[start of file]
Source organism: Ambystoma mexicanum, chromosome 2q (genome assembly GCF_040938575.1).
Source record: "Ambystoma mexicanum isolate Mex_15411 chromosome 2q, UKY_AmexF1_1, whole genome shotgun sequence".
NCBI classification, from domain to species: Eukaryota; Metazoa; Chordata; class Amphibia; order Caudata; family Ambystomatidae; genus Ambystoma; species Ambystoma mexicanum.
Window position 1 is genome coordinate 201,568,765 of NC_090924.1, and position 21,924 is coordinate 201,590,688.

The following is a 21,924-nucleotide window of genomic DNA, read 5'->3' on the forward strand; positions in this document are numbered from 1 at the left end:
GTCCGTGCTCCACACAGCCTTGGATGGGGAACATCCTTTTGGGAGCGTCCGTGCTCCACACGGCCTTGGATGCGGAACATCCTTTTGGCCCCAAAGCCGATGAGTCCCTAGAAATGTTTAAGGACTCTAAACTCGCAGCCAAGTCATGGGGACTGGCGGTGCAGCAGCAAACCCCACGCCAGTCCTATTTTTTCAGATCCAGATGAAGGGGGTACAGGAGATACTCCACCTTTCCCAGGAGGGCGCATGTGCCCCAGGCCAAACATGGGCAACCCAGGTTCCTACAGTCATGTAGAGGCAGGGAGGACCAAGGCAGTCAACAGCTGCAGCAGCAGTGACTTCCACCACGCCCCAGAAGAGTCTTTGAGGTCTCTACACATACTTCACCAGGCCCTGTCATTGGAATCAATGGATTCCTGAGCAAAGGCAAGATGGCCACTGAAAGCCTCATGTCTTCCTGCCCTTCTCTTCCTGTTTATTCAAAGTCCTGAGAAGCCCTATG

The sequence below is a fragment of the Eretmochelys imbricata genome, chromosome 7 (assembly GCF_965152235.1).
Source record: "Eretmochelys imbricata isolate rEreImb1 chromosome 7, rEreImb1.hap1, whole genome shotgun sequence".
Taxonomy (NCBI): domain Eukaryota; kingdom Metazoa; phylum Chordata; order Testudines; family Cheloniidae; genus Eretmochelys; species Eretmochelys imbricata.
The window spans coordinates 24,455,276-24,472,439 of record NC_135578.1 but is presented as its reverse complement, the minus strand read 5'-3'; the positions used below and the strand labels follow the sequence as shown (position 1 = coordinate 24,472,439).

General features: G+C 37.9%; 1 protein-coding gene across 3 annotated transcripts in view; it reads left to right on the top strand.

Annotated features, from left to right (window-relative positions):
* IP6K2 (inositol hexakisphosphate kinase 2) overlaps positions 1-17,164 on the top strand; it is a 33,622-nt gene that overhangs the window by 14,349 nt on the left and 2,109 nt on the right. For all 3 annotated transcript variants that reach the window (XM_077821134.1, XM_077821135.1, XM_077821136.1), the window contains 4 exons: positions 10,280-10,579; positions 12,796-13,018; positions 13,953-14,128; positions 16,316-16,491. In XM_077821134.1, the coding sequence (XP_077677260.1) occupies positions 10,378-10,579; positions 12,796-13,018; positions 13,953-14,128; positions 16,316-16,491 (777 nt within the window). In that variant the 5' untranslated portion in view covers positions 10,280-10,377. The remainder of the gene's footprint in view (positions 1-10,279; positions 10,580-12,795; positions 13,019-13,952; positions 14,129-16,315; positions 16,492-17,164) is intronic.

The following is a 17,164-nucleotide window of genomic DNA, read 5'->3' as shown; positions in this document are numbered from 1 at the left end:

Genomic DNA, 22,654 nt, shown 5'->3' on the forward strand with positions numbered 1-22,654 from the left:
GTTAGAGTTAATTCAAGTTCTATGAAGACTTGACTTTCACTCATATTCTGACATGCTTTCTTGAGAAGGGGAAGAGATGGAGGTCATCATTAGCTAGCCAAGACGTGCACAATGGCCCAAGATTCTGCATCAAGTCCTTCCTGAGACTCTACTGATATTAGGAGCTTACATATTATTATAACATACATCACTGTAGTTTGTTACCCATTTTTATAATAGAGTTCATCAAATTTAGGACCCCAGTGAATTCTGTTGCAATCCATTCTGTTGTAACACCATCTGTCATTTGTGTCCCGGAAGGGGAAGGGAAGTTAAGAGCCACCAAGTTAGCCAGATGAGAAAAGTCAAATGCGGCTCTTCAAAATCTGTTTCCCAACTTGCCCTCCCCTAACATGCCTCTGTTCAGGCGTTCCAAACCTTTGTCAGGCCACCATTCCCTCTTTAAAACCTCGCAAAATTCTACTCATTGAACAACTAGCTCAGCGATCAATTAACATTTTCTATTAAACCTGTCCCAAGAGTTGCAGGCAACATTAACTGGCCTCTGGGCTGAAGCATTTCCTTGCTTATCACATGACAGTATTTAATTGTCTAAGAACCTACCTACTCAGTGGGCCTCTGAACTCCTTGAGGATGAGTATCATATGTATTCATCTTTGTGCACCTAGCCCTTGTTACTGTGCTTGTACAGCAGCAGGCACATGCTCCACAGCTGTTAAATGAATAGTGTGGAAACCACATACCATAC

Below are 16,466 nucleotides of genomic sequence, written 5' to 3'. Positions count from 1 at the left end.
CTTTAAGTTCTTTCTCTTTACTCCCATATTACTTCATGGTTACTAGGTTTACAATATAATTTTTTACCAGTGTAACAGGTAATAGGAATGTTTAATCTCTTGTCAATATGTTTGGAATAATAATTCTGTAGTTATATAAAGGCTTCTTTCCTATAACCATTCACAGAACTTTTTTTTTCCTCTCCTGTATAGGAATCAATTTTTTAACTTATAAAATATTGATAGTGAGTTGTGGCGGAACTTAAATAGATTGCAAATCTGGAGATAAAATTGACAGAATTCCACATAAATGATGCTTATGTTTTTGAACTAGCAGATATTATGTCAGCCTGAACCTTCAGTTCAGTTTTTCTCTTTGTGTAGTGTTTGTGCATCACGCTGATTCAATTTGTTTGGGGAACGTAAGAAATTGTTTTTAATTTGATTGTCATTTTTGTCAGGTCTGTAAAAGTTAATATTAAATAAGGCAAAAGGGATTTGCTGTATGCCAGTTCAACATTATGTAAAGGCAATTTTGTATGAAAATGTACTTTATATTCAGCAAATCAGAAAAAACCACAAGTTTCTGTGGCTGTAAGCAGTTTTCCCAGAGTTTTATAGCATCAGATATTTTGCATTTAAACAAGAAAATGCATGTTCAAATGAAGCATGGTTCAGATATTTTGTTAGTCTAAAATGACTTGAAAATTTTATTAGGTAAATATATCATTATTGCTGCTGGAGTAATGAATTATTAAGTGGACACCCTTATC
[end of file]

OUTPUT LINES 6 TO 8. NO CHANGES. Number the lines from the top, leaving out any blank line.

GTCCGTGCTCCACACAGCCTTGGATGGGGAACATCCTTTTGGGAGCGTCCGTGCTCCACACGGCCTTGGATGCGGAACATCCTTTTGGCCCCAAAGCCGATGAGTCCCTAGAAATGTTTAAGGACTCTAAACTCGCAGCCAAGTCATGGGGACTGGCGGTGCAGCAGCAAACCCCACGCCAGTCCTATTTTTTCAGATCCAGATGAAGGGGGTACAGGAGATACTCCACCTTTCCCAGGAGGGCGCATGTGCCCCAGGCCAAACATGGGCAACCCAGGTTCCTACAGTCATGTAGAGGCAGGGAGGACCAAGGCAGTCAACAGCTGCAGCAGCAGTGACTTCCACCACGCCCCAGAAGAGTCTTTGAGGTCTCTACACATACTTCACCAGGCCCTGTCATTGGAATCAATGGATTCCTGAGCAAAGGCAAGATGGCCACTGAAAGCCTCATGTCTTCCTGCCCTTCTCTTCCTGTTTATTCAAAGTCCTGAGAAGCCCTATG

The sequence below is a fragment of the Eretmochelys imbricata genome, chromosome 7 (assembly GCF_965152235.1).
Source record: "Eretmochelys imbricata isolate rEreImb1 chromosome 7, rEreImb1.hap1, whole genome shotgun sequence".